Methodology in the first generation and main authors

In the first generation of Symbolic Interactionism, qualitative and interpretative methodological proposals emerge, for example the analysis of discourse or the analysis of gestures and image; that are understood as elements that not only represent but also construct a social reality.

The most representative author of the beginnings of Symbolic Interactionism is Mead, but Colley, Pierce, Thomas and Park, influenced by the German G. Simmel, have also been important. Likewise The Iowa school and the Chicago school are representative , and Call, Stryker, Strauss, Rosenberg and Turner, Blumer and Shibutani are recognized as authors of the first generation.

2. Second generation: social life is a theater

In this second stage of Symbolic Interactionism, identity is also understood as the result of the roles that an individual adopts in a social group, with which, it is also a kind of scheme that can be organized in different ways depending on each situation.

It takes special relevance the contribution of the dramaturgical perspective of Erving Goffman , who suggests that individuals are basically a set of actors, because we literally act constantly our social roles and that is expected of us according to those roles.

We act to leave a social image of ourselves, which not only happens during interaction with others (which reflect the social demands that will make us act in a certain way), but also occurs in the spaces and moments in which that those other people are not seeing us

Methodological proposals and main authors

The daily dimension, the study of the meanings and the things that we appear during the interaction are objects of scientific study. On a practical level, the empirical methodology is very important . That is why Symbolic Interactionism is related in an important way to phenomenology and ethnomethodology.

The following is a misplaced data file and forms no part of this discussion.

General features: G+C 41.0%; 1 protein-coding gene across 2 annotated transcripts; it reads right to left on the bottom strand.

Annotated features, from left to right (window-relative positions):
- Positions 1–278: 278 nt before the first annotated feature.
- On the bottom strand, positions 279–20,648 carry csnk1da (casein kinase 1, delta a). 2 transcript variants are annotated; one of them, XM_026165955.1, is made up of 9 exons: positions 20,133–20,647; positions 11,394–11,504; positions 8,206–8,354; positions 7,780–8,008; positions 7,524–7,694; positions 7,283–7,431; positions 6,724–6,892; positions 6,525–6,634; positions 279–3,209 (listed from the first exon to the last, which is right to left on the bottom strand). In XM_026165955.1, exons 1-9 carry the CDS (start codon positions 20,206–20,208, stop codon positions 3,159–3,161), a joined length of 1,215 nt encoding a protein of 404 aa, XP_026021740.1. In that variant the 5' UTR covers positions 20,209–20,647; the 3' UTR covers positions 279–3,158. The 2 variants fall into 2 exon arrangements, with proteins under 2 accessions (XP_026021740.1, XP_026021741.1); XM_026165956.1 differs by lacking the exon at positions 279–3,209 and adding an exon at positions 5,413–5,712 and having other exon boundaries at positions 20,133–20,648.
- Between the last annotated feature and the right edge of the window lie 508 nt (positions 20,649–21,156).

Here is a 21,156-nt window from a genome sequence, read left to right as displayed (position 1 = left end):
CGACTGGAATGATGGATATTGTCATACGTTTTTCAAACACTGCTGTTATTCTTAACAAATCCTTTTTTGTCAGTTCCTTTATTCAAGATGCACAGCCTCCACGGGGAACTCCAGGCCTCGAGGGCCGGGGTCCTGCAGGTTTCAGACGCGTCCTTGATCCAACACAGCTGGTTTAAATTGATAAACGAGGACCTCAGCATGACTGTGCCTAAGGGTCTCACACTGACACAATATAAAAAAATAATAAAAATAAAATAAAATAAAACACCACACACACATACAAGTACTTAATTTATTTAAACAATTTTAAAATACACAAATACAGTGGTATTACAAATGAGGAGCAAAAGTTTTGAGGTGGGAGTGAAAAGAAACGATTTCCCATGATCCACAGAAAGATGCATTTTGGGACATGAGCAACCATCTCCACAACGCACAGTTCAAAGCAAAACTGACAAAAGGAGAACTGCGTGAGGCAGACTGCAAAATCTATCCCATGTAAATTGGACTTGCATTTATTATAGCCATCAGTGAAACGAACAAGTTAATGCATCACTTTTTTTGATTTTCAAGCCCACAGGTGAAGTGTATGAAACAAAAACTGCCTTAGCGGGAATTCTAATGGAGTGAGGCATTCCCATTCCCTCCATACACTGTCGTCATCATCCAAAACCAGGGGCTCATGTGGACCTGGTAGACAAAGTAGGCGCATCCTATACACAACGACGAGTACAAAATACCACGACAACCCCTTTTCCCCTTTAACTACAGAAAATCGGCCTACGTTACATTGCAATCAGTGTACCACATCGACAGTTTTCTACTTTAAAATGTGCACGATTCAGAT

This second generation is also characterized by the development of the ethogenesis (The study of human-social interaction, which analyzes above all these four elements: human action, its moral dimension, the capacity of agency that we have people and the very concept of person in relation to their public performance).

In addition to Erving Goffman, some authors who have influenced much of the Symbolic Interactionism of this moment are Garfinkel, Cicourel and the most representative author of the etogenia, Rom Harré.

Relationship with social psychology and some criticisms

Symbolic Interactionism had an important impact the transformation of classical social psychology to postmodern social psychology o New Social Psychology. More specifically, it has impacted on Discursive Social Psychology and Cultural Psychology, where from the crisis of the traditional psychology of the 60's, concepts that had previously been rejected, such as reflexivity, interaction, language or meaning.

In addition, Symbolic Interactionism has been useful to explain the process of socialization, which was initially raised as an object of sociology study, but quickly connected with social psychology.

It has also been criticized for considering that it reduces everything to the order of interaction, that is, it reduces the interpretation of the individual to social structures. Likewise has been criticized on a practical level considering that its methodological proposals do not appeal to objectivity nor to quantitative methods.

Finally, there are those who consider that it poses a fairly optimistic idea of ​​interaction, since it does not necessarily take into account the normative dimension of interaction and social organization.

Bibliographic references

  • Fernández, C. (2003). Social psychologies at the threshold of the 21st century. Editorial foundations: Madrid
  • Carabaña, J. and Lamo E. (1978). The social theory of symbolic interactionism. Reis: Spanish Journal of Sociological Research, 1: 159-204.

Symbolic interactionism | Society and Culture | MCAT | Khan Academy (July 2024).